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Could you point me to a description of the VLIW compiler problems? In 1981 a small group of us coerced the Unix verion 7 portable C compiler to generate VLIW assembler as a senior project. There was nothing astonishing going on; the pcc had perhaps a couple dozen things it needed to be able to generate (conditional execution, arithmetic, pointers), and it was a simple matter of not using stuff before the (very primitive and shallow) pipeline was able to deliver it. After graduating I lost touch with that kind of fun tech - I was hired to modify accounting software written in BASIC. I've recovered ;-).

The most readily accessible one is the Itanium compiler. Intel (and SGI) worked to create a compiler that could maximize the use of the VLIW instruction set of the processor to achieve application specific performance.

This was presented by Intel to its enterprise customers as the 'secret sauce' that would give Itanium the edge over SPARC and other 64 bit architectures. They have invested millions in making this effort work.

However, reception of a workflow for the Itanium compiler was mixed at best. Some workloads it out performed, others it simply matched. The process for training the compiler, which seemed to me at the time to be an outgrowth of the branch prediction efforts, involved running synthetic benchmarks, collecting information about utilization of the execution units and then synthesizing new instruction mixes for the applications. The imposition of such a heavy weight process which needed to be repeated for nearly every change to the code base, worked against the benefits promised. Since code is likely to change often, proposals of waiting until you are 'ready to ship' before optimziation and tuning. But once shipped patches are made, bugs fixed, anomalies corrected. Changing any line of code could create a massive stall in the pipeline and crush performance until the system was re-tuned.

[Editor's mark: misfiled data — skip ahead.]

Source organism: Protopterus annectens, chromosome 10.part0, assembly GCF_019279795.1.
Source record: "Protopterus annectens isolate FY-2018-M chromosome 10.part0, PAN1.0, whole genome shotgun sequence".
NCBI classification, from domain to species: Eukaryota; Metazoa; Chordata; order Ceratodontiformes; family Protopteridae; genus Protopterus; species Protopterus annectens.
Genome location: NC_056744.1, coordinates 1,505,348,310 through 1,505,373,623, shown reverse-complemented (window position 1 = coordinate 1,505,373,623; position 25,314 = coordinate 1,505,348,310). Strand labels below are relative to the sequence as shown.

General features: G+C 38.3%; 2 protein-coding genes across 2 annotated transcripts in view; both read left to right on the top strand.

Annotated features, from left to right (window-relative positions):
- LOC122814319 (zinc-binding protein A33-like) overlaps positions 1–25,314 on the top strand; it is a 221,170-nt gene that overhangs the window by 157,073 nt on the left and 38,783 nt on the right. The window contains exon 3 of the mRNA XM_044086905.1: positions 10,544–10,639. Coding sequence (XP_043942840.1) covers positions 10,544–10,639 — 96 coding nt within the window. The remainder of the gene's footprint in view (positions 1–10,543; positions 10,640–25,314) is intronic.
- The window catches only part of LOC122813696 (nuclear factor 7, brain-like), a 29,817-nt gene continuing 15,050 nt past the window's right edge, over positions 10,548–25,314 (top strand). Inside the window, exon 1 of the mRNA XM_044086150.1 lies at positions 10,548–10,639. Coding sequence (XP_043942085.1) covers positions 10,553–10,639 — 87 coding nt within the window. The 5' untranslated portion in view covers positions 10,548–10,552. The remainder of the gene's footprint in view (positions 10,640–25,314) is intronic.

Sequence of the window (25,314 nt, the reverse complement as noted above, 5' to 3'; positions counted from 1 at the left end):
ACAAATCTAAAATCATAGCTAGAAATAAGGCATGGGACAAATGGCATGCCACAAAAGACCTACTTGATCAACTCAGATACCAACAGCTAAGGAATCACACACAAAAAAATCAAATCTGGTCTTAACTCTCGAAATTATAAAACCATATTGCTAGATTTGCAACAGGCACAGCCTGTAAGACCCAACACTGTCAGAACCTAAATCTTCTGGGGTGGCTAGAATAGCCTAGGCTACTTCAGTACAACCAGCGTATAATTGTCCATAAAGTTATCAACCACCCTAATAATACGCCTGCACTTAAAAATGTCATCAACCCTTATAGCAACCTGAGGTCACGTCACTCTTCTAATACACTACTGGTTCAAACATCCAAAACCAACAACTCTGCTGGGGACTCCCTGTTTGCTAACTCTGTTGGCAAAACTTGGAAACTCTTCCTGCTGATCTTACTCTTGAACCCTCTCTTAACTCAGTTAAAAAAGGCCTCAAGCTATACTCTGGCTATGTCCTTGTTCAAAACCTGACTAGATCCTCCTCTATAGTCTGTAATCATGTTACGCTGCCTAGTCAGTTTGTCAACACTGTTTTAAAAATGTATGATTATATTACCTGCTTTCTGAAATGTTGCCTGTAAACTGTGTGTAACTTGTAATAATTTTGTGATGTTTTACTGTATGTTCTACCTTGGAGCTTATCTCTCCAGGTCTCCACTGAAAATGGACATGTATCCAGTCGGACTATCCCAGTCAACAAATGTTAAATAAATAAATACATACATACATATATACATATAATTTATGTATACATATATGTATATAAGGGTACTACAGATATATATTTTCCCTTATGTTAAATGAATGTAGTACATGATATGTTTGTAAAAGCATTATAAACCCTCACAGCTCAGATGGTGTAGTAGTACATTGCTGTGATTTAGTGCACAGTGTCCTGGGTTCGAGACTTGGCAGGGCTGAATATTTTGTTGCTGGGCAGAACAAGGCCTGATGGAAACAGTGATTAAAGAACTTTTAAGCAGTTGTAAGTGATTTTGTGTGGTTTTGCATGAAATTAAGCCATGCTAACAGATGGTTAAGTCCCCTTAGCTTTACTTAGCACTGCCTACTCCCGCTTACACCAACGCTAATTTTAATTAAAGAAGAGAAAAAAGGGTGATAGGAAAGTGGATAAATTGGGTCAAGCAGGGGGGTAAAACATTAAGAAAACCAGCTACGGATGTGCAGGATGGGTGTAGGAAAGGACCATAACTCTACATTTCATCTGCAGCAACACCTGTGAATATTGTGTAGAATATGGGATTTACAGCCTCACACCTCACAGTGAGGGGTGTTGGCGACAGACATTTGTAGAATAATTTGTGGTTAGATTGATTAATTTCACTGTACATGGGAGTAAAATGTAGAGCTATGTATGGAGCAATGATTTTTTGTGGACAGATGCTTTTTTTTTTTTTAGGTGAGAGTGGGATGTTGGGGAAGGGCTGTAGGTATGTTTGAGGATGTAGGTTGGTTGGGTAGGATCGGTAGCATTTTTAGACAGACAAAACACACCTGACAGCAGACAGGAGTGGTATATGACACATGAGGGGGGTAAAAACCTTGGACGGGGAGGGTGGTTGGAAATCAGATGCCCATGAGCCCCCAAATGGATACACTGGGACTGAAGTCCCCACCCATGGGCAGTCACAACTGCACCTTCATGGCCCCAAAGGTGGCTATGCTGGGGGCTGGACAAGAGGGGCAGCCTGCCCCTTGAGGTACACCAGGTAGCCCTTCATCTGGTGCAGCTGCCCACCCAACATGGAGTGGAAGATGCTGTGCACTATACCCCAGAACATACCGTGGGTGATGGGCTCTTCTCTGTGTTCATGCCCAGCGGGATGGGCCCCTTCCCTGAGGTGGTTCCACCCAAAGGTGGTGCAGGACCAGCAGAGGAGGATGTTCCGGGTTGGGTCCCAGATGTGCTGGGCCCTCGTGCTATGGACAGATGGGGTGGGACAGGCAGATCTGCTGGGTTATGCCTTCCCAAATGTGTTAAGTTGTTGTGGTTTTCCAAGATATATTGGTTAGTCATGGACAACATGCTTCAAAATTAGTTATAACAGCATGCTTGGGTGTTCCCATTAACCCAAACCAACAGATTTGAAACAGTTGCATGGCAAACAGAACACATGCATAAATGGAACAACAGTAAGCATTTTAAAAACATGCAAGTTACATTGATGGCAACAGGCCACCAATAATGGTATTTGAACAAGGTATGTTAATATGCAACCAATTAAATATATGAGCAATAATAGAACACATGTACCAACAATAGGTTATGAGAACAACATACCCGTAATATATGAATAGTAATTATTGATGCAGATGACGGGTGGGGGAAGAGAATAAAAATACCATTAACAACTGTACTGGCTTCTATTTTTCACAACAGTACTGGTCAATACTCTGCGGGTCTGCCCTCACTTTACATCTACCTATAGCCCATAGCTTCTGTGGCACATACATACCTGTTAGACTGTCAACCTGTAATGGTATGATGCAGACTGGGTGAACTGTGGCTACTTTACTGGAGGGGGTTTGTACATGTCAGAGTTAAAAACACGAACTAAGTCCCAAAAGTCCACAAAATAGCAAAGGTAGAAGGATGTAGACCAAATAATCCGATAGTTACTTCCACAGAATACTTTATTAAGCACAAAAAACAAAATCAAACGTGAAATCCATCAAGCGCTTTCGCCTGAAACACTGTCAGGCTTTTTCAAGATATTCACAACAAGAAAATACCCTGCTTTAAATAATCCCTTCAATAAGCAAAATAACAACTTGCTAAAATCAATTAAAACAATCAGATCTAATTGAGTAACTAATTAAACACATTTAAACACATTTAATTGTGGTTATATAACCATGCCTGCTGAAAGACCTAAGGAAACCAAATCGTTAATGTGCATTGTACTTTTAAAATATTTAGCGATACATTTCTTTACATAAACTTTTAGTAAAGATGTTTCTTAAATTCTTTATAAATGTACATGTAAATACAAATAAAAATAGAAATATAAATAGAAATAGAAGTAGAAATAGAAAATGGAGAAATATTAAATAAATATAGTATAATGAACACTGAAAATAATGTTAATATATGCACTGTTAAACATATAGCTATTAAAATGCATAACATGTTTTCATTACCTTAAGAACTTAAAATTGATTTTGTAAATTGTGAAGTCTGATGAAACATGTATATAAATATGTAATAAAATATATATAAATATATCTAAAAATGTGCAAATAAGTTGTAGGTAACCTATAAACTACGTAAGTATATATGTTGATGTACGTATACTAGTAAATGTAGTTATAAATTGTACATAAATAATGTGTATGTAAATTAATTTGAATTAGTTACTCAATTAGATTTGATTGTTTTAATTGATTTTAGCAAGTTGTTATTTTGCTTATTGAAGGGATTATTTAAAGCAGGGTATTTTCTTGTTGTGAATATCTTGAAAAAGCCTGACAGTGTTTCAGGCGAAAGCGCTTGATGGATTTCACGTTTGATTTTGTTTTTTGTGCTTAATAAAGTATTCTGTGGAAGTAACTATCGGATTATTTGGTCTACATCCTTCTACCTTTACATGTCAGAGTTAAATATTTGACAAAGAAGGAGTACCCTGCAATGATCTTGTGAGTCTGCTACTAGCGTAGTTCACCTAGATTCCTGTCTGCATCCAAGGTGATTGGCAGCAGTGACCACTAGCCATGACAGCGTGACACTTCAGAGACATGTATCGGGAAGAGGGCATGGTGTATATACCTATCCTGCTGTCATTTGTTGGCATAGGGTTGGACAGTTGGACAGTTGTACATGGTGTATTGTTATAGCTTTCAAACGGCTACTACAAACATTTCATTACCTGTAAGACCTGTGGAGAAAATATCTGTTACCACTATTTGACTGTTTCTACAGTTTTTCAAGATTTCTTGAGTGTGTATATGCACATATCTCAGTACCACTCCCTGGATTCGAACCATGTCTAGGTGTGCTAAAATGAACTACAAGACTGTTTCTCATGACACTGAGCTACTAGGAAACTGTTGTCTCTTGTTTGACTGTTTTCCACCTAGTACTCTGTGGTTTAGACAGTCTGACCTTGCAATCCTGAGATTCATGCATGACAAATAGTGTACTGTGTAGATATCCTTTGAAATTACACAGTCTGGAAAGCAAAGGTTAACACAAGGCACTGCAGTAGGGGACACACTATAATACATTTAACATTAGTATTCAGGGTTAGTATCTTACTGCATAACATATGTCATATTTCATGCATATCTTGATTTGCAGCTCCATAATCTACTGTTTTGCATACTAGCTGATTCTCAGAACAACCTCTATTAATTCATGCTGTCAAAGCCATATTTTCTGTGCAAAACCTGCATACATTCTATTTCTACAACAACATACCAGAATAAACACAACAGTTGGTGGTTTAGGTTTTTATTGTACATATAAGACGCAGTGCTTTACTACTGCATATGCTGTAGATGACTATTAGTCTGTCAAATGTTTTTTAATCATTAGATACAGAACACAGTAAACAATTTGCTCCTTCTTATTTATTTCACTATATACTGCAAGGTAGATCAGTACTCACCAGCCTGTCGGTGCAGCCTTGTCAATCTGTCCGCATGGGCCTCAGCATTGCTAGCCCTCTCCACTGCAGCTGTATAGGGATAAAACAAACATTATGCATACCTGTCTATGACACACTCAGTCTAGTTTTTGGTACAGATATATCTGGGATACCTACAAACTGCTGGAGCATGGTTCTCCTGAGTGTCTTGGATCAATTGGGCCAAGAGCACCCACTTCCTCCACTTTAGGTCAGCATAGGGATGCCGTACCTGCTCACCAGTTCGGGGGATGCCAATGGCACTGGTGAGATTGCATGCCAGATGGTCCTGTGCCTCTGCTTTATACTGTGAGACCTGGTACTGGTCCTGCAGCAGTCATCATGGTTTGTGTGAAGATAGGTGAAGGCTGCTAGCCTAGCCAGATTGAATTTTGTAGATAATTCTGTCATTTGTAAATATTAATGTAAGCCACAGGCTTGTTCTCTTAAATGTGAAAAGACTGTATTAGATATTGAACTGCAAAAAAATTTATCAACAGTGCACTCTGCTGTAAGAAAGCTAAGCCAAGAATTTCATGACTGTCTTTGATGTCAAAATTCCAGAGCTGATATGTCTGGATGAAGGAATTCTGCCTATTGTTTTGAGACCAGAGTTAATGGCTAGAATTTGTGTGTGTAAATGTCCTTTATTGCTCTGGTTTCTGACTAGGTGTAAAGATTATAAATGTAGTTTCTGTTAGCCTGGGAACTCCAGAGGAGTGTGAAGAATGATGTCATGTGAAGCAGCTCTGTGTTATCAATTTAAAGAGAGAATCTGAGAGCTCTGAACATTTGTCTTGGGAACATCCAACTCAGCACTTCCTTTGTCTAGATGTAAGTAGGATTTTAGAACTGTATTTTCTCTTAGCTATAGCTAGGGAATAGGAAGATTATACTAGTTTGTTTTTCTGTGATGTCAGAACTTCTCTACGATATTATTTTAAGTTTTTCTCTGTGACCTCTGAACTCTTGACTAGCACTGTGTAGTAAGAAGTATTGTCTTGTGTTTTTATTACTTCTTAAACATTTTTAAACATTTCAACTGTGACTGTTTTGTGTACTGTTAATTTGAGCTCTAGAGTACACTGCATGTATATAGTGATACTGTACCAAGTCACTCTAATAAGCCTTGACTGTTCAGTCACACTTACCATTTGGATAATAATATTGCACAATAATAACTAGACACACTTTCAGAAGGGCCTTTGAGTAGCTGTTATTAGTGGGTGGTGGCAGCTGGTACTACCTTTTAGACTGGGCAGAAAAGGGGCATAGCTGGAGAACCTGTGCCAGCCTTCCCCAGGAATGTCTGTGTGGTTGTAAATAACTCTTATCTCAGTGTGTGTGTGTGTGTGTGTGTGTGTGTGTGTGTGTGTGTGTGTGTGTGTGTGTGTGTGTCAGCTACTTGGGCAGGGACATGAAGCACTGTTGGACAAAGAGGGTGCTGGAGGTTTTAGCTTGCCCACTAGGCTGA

I don't know if that experience was universal, but it was common enough that such stories were everywhere at places like the Microprocessor Forum and other conferences.


One of the problems with VLIW architectures is lack of binary compatibility between CPU generations. Suppose you had 4-way VLIW architecture and the next generation become 8-way. Even if new CPU will be able to run old 4-way code, it will twice as slower, I.e you need to recompile your software.


I imagine just-in-time compilation has a lot to offer there. Managed runtimes already have the advantage of being able to automatically tailor the machine code to the target CPU.


I imagine that Transmeta had the same imagination.


In a sense, they did. And they did famously fail to meet expectations.

But considering that nowadays other stacks which rely on jitting regularly achieve real-world performance that is competitive with much native-compiled software, it seems safe to presume that Transmeta's performance problems stemmed from reasons beyond the basic idea behind CMS.


GPU vendors circumvent this limitation by not documenting actual ISA and only documenting virtual ISA (PTX for NVidia, CAL for AMD).

GPU drivers dynamically recompile "Virtual ISA" into actual ISA when running kernel or shader first time.


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